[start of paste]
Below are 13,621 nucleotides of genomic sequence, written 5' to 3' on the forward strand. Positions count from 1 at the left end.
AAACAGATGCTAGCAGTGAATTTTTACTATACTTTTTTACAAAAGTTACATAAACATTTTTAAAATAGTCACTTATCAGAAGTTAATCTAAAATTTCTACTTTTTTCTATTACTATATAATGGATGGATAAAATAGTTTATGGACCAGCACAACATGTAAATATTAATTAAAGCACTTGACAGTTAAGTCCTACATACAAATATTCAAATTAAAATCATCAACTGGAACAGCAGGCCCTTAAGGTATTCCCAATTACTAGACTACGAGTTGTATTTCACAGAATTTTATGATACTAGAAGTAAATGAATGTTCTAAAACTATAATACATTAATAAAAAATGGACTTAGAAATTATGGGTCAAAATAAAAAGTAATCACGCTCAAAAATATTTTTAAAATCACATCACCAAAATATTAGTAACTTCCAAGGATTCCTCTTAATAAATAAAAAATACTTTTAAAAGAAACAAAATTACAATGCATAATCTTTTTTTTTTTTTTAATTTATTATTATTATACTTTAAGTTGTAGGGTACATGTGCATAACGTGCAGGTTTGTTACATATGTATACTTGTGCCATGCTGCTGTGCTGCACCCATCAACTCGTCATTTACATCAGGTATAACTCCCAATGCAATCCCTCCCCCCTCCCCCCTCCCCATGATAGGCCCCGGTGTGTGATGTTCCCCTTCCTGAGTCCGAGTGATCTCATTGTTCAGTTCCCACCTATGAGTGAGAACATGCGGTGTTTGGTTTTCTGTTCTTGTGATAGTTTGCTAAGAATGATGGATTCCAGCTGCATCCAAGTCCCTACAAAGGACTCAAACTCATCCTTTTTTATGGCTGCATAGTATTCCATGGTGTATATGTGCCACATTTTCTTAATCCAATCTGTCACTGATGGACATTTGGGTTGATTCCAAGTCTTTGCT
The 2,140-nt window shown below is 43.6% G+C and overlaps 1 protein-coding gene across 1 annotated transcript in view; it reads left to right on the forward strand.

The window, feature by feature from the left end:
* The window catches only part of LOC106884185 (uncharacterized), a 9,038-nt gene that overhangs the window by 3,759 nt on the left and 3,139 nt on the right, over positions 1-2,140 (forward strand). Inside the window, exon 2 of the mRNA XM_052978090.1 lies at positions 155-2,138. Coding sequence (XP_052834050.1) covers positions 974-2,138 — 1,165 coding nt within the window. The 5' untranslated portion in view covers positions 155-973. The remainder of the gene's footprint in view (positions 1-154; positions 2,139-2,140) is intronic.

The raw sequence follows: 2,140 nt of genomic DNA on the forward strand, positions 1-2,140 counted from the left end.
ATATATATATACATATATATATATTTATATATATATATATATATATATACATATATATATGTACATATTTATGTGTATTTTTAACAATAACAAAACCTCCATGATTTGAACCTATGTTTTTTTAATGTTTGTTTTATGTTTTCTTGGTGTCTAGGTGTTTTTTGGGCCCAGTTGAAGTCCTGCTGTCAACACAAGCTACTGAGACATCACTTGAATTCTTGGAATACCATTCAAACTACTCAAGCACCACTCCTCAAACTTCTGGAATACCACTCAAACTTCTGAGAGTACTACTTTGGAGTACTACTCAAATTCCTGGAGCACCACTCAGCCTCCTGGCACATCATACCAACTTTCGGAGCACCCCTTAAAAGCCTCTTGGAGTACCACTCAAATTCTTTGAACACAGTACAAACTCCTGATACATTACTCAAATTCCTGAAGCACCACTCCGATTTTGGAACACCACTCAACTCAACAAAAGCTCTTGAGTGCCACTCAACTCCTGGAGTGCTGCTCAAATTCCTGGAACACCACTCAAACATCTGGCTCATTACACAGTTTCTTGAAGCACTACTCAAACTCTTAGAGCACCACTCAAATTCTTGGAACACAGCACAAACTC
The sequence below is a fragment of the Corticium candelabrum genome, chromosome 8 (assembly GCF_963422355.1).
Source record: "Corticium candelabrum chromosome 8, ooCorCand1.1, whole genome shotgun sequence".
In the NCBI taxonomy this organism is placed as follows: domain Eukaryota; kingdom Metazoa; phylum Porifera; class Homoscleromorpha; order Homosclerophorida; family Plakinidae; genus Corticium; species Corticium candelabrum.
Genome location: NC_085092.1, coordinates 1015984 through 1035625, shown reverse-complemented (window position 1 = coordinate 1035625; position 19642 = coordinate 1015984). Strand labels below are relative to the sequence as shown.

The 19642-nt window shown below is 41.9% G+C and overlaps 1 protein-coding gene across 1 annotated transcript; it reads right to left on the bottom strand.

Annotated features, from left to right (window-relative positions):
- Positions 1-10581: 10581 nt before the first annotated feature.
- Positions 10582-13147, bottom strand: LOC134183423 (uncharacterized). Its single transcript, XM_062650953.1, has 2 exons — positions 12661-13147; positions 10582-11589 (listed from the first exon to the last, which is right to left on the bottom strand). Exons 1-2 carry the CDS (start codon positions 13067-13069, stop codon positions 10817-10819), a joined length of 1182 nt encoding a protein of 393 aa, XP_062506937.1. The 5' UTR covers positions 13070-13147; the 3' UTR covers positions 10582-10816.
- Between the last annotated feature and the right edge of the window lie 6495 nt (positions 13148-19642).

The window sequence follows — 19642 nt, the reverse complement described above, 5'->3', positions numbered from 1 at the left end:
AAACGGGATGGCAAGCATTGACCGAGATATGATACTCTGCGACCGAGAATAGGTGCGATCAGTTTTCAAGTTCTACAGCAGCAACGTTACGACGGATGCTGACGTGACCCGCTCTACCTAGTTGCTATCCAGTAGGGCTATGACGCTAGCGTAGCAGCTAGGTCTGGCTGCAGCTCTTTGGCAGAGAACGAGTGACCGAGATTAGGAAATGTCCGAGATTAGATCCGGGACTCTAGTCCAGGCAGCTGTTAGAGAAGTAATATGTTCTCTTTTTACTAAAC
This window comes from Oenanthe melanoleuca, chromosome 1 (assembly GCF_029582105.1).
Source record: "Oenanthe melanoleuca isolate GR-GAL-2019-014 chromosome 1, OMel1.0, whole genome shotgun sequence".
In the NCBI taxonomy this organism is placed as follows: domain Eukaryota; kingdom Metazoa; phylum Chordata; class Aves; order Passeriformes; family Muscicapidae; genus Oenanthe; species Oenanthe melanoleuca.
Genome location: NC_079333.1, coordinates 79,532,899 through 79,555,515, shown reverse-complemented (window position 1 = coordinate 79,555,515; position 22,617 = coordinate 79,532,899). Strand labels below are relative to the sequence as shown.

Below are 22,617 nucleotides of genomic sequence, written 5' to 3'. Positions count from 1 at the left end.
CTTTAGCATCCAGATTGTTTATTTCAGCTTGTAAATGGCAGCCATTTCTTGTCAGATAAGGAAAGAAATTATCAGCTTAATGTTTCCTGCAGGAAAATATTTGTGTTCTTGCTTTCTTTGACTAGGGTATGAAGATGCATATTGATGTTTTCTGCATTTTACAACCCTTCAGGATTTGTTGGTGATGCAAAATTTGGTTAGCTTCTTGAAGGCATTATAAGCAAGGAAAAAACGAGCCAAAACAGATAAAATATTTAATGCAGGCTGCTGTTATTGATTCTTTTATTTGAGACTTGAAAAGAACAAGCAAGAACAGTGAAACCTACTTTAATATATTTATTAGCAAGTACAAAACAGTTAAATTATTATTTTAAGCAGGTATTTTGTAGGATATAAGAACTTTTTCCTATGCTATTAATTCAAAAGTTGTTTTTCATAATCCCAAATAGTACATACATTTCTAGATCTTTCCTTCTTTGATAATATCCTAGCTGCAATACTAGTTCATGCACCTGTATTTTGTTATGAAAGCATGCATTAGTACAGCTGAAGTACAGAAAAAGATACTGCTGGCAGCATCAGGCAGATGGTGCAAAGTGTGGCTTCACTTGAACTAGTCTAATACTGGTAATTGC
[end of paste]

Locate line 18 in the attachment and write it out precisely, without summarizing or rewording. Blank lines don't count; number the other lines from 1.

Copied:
AAACGGGATGGCAAGCATTGACCGAGATATGATACTCTGCGACCGAGAATAGGTGCGATCAGTTTTCAAGTTCTACAGCAGCAACGTTACGACGGATGCTGACGTGACCCGCTCTACCTAGTTGCTATCCAGTAGGGCTATGACGCTAGCGTAGCAGCTAGGTCTGGCTGCAGCTCTTTGGCAGAGAACGAGTGACCGAGATTAGGAAATGTCCGAGATTAGATCCGGGACTCTAGTCCAGGCAGCTGTTAGAGAAGTAATATGTTCTCTTTTTACTAAAC